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Why is our faith in power of people so weak?
Do you fear / hate Modi or are you actually afraid of another Indira

Reading the Lounge this Sunday, I was particularly struck by the conspicuous underpinning in several articles fearing a dictatorial dystopia in Indian politics. Whether it was the article and a story on Giant Statues, translation of the poem of dissent, caricature fiction on the eerie mix of mega weddings and government control, or the note on movements of the 'collective' - all of them smoked of dissension from the Modi government's policies, attitude and actions.

Why is this striking, you may ask - after all we're just about a quarter and a half away from the General elections and media is expected to write anti-establishment. It isn't really the fact that these articles and stories are anti-establishment which strikes me, but that most of them hint towards the fear of a dictatorial dystopia which people fear Modi will usher in. Even in private discussions, I have found more Indians wary (and even angry) not at what was done (Demonetisation, GST, Statue of Unity), but at how it was effected - the dictatorial streak of Modi manifesting distinctly in these actions.

I personaly like most of the initiatives of Modi including Demonetisation, GST etc but more notably the federal restructuring of planning in India and the Swachh Bharat abhiyaan - his ideas have been transformational, disruptive and relevant to the athirst young demographic of India. And yet the disruption he has caused in the otherwise tranquil pace of Indian politics has caused discomfort to the Indian public in general.
In fact, Modi has disrupted so much that it may actually be a better outcome in 2019 that a more consensual accomodative and execution oriented leader to emerge - someone who can, without reversing any of Modi's ideas, bring speedy closure to the turbulence that his disruptions have caused. Devendra Fadnavis, the calm, composed but sharp Chief Minister of Maharashta comes to mind as such an individual; Piyush Goyal - the star performer in Modi's own cabinet could be another choice - but alas both have too less administrative experience as yet, to be elevated to this position. Nitin Gadkari looks like a choice the RSS (BJP's ideological parent) and BJP's allies might agree on. Having said that - the more central question is whether or not BJP (and its alliance NDA) will manage to scrape past the majority in 2019. 
As I wrote above, more than just being anti-establishment, these media articles hint the fear of India turning into a more dictatorial country than its current avatar of being the melting pot of cultures, communities, ethnicities and even races. This fear emanates not so much from what Modi has done but from the past that the media fears. In private circles at least, Modi is being compared a lot to Indira Gandhi than with his own ideological predecessor Atal Behari Vajpayee. His style to push his projects and even deadlines down the throat of his ministers, his party, the bureaucracy and even the nation as a whole, is what is detested more than the actual impact of his actions.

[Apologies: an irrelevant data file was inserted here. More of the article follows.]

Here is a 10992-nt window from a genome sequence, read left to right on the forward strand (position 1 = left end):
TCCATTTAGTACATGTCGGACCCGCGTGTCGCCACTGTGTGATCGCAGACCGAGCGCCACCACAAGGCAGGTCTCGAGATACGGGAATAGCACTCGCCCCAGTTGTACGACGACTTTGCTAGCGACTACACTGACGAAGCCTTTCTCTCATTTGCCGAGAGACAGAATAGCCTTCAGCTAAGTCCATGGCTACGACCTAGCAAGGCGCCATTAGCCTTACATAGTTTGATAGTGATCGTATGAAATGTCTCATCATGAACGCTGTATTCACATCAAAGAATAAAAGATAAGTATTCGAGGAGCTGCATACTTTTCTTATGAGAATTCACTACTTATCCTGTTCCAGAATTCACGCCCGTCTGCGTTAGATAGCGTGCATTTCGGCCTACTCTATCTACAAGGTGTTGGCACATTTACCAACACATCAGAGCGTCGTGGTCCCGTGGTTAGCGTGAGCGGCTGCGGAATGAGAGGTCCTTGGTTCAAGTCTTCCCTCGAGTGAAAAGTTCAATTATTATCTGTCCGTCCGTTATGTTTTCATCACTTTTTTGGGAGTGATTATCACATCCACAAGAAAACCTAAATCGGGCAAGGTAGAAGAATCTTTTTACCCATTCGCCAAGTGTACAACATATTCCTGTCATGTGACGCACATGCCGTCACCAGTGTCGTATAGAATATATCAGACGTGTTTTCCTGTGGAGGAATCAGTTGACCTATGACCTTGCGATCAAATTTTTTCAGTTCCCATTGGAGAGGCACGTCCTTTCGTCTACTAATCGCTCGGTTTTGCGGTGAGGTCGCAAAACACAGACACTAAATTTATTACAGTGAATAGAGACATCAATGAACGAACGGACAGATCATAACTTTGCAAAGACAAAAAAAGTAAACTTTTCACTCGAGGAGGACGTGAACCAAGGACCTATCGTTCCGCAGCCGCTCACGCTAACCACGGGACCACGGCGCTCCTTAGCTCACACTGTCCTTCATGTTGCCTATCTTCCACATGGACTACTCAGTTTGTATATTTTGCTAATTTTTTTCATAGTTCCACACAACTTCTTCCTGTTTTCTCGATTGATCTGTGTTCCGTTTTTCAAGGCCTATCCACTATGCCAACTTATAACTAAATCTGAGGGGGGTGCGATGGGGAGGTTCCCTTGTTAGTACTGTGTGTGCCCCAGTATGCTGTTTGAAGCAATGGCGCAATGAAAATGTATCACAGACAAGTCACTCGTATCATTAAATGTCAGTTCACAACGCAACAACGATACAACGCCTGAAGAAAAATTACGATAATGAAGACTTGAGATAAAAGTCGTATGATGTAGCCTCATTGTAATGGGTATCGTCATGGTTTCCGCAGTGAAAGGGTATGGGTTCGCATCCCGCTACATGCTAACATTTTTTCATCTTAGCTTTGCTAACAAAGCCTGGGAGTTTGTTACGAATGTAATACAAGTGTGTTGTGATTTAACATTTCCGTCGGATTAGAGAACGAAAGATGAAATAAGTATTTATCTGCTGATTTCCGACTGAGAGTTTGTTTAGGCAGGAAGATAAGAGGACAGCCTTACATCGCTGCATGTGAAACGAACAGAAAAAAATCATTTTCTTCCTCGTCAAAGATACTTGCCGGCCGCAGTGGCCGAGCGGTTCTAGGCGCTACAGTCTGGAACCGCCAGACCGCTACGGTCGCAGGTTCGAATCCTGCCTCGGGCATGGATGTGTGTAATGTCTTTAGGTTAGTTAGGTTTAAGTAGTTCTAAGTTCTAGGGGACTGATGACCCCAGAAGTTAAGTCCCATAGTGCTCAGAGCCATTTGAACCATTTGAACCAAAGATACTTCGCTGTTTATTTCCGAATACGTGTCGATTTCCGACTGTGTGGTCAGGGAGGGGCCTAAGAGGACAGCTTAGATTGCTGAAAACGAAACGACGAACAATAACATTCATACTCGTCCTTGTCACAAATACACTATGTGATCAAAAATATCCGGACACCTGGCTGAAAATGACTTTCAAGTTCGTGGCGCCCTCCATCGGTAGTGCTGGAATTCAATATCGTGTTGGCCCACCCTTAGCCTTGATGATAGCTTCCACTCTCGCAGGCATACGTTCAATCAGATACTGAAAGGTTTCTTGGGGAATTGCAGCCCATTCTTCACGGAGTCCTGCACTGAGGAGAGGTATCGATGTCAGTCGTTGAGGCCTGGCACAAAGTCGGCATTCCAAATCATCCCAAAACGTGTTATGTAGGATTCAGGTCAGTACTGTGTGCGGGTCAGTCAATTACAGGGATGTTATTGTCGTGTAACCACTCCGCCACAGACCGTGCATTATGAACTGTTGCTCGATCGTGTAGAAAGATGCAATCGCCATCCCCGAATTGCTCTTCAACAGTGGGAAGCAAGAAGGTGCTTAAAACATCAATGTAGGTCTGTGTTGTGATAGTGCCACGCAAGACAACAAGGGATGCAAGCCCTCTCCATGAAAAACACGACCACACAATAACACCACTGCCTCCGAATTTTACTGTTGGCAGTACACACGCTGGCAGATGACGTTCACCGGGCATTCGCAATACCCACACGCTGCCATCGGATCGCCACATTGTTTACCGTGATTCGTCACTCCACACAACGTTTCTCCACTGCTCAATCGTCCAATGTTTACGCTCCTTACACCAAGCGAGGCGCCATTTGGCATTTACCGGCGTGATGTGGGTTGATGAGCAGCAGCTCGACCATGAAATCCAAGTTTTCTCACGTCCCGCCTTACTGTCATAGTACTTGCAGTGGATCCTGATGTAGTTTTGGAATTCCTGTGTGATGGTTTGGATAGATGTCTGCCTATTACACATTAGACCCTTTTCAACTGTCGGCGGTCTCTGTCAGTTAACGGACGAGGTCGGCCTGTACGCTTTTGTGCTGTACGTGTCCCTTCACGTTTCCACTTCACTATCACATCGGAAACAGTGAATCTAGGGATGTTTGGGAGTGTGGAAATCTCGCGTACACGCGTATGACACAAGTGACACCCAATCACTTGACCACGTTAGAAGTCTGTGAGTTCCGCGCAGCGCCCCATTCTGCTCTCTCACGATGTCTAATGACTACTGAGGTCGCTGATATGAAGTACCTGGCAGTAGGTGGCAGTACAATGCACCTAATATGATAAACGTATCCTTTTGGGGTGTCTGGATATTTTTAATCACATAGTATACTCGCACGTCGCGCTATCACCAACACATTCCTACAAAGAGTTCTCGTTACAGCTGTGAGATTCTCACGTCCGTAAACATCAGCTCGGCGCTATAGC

This actually adumbrates our fear, not of the right-wing ideology that Modi represents, but in general of what India faced in those 21 months of Emergency when Indira Gandhi chose to misuse the constitution with the help of her weak Presidential appointee. But I contend that these fears are not only misplaced but also represent a shallow understanding of the Indian Republic!

For starters, Indira Gandhi was rooted out by the Indian public immediately following the emergency, setting such strong precedence that no other leader will dare bring in an emergency again. Second, Modi belongs precisely to the anti-emergency camp; his predecessor Atal Behari Vajpayee being one of the leaders who was jailed by Indira during the emergency. Hence, it is not just unlikely but impossible for Modi to bring in any measure even remotely close to emergency; and even if he dares to carry out any other sort of coercive action, he will get squarely blocked by leaders in his own party.

Secondly, not just in a post-independence India but even in past Indian people have hardly given in to a regime which is unilateral and tries to impose a particular kind of socio-cultural behavior on them. Even though the British ruled India for 200 years - aside economic measures, they mostly kept the socio-cultural fabric of India untouched. In past, whenever a ruler - elected, invading or inherited - has tried to force change in the Socio-Cultural fabric of Indian peoples, it has led to the downfall of the ruler or the whole clan.

In fact, dynasties who have ruled India for more than a century have been those who have allowed the populace freedom to continue their own Socio-Cultural lives (and only tried to extract an economic tax from them). And whenever a dynasty tried to impose Socio-cultural changes on the populace - they have faced the wrath of people. Mauryan Empire declined after Ashoka tried to impose Buddhism on Indian people. Mughals declined after Aurgangzeb when he abandoned his predecessors' legacy of pluralism and religious tolerance, introducing Jizya tax, destroying temples, and execute Guru Tegh Bahadur.

In fact, people's "intolerance" for leaders who impose a singular socio-cultural method on people and try to take away cultural freedoms, is the reason why India has remained a cauldron of civilizations. Every culture, art form, race and religion is welcome in India and no one can ever push a singular ethos on Indian people.

Our constitution is also ultimately a reflection of the same unwritten convention which has been practiced in India for centuries and our fear of the emergence of a totalitarian or dictatorial government in India only reflects our lack in understanding our history!



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